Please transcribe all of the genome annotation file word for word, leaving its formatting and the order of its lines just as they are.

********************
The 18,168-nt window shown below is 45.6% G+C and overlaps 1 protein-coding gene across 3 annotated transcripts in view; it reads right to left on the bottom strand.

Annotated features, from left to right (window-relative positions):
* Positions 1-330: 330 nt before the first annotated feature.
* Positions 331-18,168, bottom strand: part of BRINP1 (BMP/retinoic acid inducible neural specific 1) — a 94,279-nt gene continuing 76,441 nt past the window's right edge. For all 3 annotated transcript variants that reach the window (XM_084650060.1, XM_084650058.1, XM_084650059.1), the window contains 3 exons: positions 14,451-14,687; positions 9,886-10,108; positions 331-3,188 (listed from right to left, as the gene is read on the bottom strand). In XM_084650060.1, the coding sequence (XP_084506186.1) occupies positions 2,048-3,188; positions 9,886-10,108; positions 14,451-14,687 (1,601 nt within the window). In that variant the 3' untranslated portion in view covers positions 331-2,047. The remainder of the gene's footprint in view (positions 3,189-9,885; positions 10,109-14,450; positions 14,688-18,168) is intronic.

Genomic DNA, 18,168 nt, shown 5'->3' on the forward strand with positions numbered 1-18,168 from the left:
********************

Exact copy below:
The 18,168-nt window shown below is 45.6% G+C and overlaps 1 protein-coding gene across 3 annotated transcripts in view; it reads right to left on the bottom strand.

Annotated features, from left to right (window-relative positions):
* Positions 1-330: 330 nt before the first annotated feature.
* Positions 331-18,168, bottom strand: part of BRINP1 (BMP/retinoic acid inducible neural specific 1) — a 94,279-nt gene continuing 76,441 nt past the window's right edge. For all 3 annotated transcript variants that reach the window (XM_084650060.1, XM_084650058.1, XM_084650059.1), the window contains 3 exons: positions 14,451-14,687; positions 9,886-10,108; positions 331-3,188 (listed from right to left, as the gene is read on the bottom strand). In XM_084650060.1, the coding sequence (XP_084506186.1) occupies positions 2,048-3,188; positions 9,886-10,108; positions 14,451-14,687 (1,601 nt within the window). In that variant the 3' untranslated portion in view covers positions 331-2,047. The remainder of the gene's footprint in view (positions 3,189-9,885; positions 10,109-14,450; positions 14,688-18,168) is intronic.

Genomic DNA, 18,168 nt, shown 5'->3' on the forward strand with positions numbered 1-18,168 from the left: